Alice Rochester was diagnosed with incurable cancer and completed her treatments and tests, but didn’t have the financial means for further care.
Alice, though, found just the place for people in her situation.
That place is the Sacred Heart Home, at 1315 W. Hunting Park Ave., a skilled-nursing facility operated by the Dominican Sisters of Hawthorne.
The Home does not accept Medicare, Medicaid or any government aid, nor does it take private insurance or pay. It operates thanks to the small and large donations of individual and group benefactors.
Alice and the other guests stay for free, to live out their lives in dignity. She, for one, is grateful.
“This place is so nice. It’s beautiful here,” she said. “Everybody treats you so nice. The place is clean. It’s spotless. It’s the nicest place I’ve ever been to. I’d recommend it to anybody who is sick.”
Rose Hawthorne Lathrop, daughter of literary giant Nathaniel Hawthorne, founded the religious order in 1900.
The Home on Hunting Park Avenue opened in April 1930 and admits people who are unable to pay for their care.
“All we have ever done is take care of patients who are very sick with cancer,” said Sister Marie Edward, a registered nurse who is the superior and director of nursing at the local Home.
“It’s a very unique order. The objective of the Sisters is to provide an environment that is as peaceful and pleasant as possible. We do this for the love of God and love of neighbor. The Sisters do not get paid.”
Male nurses, who are paid, care for the male patients on the first floor. The Sisters, who care for the female patients on the second floor, get all of one day off per month. The convent is located on the third floor.
The staff tries to offer an atmosphere of peace, warmth, love, understanding and compassion.
Mary Lou Cressman, of the Northeast, experienced all of that when she visited her stepbrother, Dennis McNeill, who had lung cancer and was given two to four months to live in May 2011. He passed away after two months at the Home.
“He died in peace,” Cressman said. “He loved it here. The care is just phenomenal.”
Cressman brought her 2-year-old Australian shepherd/poodle mix, Bindi, to the Home to visit with Dennis.
During her visits, she gained such an appreciation of the Home that she has continued to visit regularly. In fact, she takes Bindi to the Home every Tuesday afternoon.
Guests and staff, not to mention Cressman, look forward to “Tuesdays with Bindi.” Every patient gets a lollipop with Bindi’s picture on the wrapper and kisses from the friendly dog.
Cressman, who helped prepare and deliver meals at the Home as a volunteer while a student at St. Hubert High School in the 1960s, has gotten to know the guests and staff very well. So has Bindi.
“We have met some of the most awesome people. They are beautiful, beautiful people,” she said.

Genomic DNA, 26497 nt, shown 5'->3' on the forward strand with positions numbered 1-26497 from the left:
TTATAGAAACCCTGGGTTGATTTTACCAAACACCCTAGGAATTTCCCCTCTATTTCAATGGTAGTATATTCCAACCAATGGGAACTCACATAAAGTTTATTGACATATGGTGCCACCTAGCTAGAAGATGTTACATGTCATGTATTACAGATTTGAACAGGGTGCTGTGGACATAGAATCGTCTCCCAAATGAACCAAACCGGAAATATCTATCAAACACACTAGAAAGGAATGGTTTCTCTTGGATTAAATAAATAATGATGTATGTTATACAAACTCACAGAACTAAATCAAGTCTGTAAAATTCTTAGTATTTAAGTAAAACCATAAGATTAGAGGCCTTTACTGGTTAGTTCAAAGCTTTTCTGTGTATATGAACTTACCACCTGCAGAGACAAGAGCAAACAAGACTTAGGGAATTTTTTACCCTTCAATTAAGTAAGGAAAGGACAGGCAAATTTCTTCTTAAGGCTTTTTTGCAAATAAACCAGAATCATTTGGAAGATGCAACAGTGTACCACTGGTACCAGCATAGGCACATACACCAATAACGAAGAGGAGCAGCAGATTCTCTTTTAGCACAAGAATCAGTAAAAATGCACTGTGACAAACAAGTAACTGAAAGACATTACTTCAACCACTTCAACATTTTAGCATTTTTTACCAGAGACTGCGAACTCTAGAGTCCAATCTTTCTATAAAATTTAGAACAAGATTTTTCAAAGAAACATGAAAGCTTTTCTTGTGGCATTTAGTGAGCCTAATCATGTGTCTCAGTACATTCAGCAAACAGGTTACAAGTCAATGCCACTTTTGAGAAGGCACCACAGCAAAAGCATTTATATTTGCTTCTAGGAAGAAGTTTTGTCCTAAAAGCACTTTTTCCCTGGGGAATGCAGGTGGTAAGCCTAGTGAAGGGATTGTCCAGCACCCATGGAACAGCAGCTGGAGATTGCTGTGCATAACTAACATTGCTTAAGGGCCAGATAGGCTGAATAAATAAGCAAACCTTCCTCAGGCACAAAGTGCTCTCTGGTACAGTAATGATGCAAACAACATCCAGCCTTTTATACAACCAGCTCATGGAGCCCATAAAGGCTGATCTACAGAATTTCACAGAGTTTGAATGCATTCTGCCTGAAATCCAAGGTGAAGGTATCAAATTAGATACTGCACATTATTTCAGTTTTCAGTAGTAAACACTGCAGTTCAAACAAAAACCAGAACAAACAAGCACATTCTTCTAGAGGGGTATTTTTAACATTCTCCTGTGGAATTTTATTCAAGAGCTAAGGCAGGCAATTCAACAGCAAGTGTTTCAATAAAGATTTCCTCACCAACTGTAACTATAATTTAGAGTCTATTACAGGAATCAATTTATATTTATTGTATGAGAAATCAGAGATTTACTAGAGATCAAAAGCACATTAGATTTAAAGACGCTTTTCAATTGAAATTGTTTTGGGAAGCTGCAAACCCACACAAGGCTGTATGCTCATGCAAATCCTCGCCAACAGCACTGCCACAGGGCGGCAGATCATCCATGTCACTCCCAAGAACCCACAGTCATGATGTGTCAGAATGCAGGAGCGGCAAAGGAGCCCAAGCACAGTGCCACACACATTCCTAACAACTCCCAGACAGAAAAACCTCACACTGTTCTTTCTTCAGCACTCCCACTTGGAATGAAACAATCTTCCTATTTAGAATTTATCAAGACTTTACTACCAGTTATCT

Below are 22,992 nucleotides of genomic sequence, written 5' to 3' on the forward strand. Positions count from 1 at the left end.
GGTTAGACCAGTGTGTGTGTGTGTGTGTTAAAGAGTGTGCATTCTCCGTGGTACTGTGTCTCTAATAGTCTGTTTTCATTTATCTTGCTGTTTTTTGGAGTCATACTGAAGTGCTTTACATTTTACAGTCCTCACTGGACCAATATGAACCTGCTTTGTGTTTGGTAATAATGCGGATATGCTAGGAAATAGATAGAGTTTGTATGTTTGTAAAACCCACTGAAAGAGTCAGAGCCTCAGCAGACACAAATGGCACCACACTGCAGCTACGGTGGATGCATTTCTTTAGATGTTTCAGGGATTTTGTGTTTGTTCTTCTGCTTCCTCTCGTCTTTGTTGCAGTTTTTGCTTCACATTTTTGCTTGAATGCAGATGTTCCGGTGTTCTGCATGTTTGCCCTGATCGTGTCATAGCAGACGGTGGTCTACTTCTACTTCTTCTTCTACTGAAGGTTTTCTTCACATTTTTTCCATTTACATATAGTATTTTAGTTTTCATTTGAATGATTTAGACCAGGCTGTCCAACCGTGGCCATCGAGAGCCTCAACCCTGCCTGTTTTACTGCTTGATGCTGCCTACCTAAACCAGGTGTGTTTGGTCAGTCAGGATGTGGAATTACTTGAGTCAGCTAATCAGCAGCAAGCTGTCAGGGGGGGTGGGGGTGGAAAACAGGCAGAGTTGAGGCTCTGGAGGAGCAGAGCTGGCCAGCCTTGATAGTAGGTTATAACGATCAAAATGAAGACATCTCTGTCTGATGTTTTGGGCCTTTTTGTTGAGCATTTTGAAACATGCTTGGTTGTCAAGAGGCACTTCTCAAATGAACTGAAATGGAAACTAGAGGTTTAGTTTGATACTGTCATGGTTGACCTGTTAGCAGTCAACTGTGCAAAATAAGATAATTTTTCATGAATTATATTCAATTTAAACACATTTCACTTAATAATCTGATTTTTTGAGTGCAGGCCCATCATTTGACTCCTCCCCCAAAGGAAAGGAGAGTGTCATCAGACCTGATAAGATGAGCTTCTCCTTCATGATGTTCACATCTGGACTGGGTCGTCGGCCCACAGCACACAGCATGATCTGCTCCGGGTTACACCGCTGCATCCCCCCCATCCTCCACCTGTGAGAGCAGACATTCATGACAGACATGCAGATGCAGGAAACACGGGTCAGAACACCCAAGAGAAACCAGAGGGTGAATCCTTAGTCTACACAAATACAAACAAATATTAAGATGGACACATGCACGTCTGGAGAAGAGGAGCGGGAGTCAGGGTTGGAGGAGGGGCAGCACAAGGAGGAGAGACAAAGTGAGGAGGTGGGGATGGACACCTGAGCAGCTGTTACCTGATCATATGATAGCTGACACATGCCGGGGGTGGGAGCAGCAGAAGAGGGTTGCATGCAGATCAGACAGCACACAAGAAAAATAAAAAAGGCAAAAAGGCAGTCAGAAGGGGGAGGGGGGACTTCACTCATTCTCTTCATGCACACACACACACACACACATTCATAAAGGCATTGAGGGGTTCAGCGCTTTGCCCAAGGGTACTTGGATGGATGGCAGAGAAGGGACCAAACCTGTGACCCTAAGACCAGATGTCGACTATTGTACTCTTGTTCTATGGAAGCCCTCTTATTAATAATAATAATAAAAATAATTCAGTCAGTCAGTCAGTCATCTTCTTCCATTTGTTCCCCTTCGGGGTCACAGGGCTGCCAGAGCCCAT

The guests look forward to what Cressman and the staff consider pet therapy.
“Bindi is a sweetheart. She’s loving and caring,” said guest Angie Black, who allowed the dog to lick her fingers after lunch one day last week.
Sister Marie Edward thanks Bindi by giving her Milkbone treats, and thanks the benefactors who have kept the Home flourishing for 82 years.
“People are so generous,” she said. “God has provided. It’s totally funded by benefactors. The money has always been there. The patients pay for nothing.”
In all, there are only about 60 Dominican Sisters of Hawthorne. Ten of them work at the Home. The staff also includes eight male nurses.
Sister Marie Edward stresses that the Home is not a hospice. Besides nursing care, the staff provides spiritual and emotional support for the guests and their families.
The Home is licensed by the state Department of Health for 35 beds, but the staff can handle about 24 patients at a time.
“We really want to give the best care possible,” Sister Marie Edward said.
The length of stay for guests ranges from a couple of days to several years.
In fact, George Hoey has been at the Home for four years. He enjoys playing cards and watching traffic and smoking his pipe as he sits on an outdoor patio.
“It’s better than the street,” George said between hands of a game of 500 Rummy with two volunteers.
The Home is getting ready for a big Independence Day celebration for patients, staff and current and former patient families. It also decorates for Halloween, Christmas and other holidays.
“We try to make it very special for our patients,” Sister Marie Edward said.
The Home has a chapel. Mass is celebrated daily at 6:30 a.m. by the Rev. Neil Kilty, its chaplain. Kilty also visits guests every Friday.
A doctor visits twice a week and is on call.
A large garden features benches, trees, flowers, a statue of Mary, walking paths, a patio and an overall pleasant environment, thanks to gardener Rich Tenaglia.
The rooms are spacious and include bedside televisions.
“It’s quiet and clean,” said patient Martin Puntel. “The staff is marvelous. This place is like an island.”
Sister Marie Edward said those who are staying there generally range from their 30s to 90s. Many are happy, relaxed, content and pleasant and don’t complain. A few are restless and want to go home.
Some patients have a lot of company. Others have none.
“Cancer is a very fatiguing disease,” Sister Marie Edward said. “The days can be long.”
Sister Marie Edward said the Home staff mixes nursing, spiritual and emotional care in a way that makes guests leave this life in a peaceful way.
“We believe death is a steppingstone into eternity,” she said. “It’s a hard time, but it’s a vital time of a patient’s life.” ••